I attended most of the Aug 23 ACS Presidential Symposium titled Chemistry & Policy: Solving Problems at the Interface, a symposium organized by 10 MIT graduate students, eight of whom are pictured below: Rebecca Parkhurst (from left), Brian Walker, Johanna W. Wolfson, Jose M. Lobez, Jan M. Schnoor, Brandi Cossairt, Jared Silvia, and Brett VanVeller. Not pictured are Jeewoo Lim and Kristin Glab.
By many measures, the symposium was a smashing success. By the time the last speaker, Harvard University chemistry professor George Whitesides, started to talk the 200-person-capacity room was standing room only.
The graduate students organized and executed the symposium under the auspices of ACS’s Graduate Student Symposium Planning Committee (GSSPC) Project, which encourages and supports the involvement of graduate students in planning symposia at the American Chemical Society national meetings.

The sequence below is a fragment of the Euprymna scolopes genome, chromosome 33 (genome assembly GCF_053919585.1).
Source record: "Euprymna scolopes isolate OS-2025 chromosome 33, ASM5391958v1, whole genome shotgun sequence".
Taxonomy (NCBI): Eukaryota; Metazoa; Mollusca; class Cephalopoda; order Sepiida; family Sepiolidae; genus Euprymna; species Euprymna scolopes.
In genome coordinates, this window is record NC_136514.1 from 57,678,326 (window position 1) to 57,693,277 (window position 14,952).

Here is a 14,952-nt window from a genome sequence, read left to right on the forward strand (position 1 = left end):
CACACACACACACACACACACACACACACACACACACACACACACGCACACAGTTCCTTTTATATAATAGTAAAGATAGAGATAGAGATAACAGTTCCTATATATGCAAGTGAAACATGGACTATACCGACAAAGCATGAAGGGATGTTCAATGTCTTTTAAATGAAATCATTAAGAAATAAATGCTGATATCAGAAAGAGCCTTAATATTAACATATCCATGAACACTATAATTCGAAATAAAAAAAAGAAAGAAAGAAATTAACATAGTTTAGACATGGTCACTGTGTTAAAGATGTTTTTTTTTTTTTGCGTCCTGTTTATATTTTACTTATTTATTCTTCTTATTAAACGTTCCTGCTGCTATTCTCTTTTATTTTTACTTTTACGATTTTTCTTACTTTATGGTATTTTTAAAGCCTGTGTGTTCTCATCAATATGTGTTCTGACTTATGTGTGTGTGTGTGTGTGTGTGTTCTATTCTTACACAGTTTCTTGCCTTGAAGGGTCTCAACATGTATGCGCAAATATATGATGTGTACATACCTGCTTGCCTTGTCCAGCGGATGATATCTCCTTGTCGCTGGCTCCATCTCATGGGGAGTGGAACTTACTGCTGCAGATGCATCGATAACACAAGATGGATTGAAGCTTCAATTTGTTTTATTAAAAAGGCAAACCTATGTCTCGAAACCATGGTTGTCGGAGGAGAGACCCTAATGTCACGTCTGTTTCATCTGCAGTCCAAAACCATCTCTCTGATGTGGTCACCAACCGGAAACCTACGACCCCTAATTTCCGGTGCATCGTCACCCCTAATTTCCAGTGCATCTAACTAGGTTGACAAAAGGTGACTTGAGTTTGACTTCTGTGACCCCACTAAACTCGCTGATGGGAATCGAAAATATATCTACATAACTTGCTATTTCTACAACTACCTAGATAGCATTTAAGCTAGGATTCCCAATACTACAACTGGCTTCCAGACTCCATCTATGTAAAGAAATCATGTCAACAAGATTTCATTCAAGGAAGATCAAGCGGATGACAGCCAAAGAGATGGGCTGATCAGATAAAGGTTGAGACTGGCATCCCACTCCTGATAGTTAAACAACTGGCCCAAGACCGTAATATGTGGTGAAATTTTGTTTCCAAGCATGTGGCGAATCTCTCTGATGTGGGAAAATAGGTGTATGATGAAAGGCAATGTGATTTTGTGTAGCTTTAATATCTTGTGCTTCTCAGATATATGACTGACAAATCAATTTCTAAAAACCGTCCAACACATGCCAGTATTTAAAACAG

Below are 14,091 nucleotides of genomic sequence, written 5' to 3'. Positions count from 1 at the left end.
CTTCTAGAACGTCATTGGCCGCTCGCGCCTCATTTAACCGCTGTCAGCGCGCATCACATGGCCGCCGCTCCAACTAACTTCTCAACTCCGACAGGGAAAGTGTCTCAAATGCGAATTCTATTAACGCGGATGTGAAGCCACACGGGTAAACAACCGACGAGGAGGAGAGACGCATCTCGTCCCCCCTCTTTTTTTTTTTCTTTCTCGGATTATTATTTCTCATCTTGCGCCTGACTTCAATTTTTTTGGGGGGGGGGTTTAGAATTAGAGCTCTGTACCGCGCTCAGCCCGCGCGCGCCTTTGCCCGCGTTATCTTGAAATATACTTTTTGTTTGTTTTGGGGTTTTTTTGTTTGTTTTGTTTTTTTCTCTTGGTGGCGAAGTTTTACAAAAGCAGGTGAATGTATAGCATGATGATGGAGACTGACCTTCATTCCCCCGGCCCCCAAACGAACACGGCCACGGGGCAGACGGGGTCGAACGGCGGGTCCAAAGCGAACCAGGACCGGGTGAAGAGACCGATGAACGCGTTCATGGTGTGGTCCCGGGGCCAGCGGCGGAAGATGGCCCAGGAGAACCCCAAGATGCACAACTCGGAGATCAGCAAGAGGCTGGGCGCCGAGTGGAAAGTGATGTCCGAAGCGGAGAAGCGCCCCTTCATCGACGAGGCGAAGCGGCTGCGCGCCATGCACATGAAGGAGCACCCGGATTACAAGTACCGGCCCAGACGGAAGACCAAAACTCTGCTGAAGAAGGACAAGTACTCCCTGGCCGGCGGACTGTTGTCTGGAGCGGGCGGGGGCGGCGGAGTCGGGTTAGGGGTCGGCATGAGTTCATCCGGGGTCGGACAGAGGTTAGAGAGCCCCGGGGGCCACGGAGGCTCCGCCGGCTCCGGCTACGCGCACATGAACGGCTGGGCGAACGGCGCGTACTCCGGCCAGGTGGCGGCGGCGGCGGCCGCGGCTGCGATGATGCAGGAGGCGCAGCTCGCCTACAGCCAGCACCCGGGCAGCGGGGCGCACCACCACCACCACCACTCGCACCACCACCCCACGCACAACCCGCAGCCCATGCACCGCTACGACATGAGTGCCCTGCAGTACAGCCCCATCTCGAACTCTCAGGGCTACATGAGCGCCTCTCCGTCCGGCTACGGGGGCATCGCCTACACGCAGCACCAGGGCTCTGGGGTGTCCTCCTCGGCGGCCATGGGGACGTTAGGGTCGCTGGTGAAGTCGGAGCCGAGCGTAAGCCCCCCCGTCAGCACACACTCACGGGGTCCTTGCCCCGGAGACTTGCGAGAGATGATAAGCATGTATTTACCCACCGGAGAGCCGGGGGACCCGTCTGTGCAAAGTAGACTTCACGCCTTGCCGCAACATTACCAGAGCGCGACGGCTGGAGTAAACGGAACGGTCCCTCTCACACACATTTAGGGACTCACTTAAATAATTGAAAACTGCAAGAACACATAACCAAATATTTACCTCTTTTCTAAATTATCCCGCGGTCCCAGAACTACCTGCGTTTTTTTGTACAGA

The roster of speakers was impressive. Joining Whitesides were MIT chemistry professor and former CIA director John M. Deutch; William S. Rees Jr. of Los Alamos National Laboratory; Jay D. Keasling of UC Berkeley; Kathryn Beers of NIST; David Goldston of NRDC, Joan Berkowitz of Farkas Berkowitz & Company; John Gavenonis of DuPont; and Janan Hayes, Chair ACS History of Chemistry and a member of the ACS’s board of directors.
ACS recorded the presentations and will be available on acs.org in about two weeks. After the symposium, I talked to four of the student organizers and came away impressed with the methodical, collaborative, consultative approach they took to plan and implement this successful meeting. I’ve asked them to think about what they’ve learned from and how they’ve grown because of this experience. Stay tuned for a story about this student success in C&EN.
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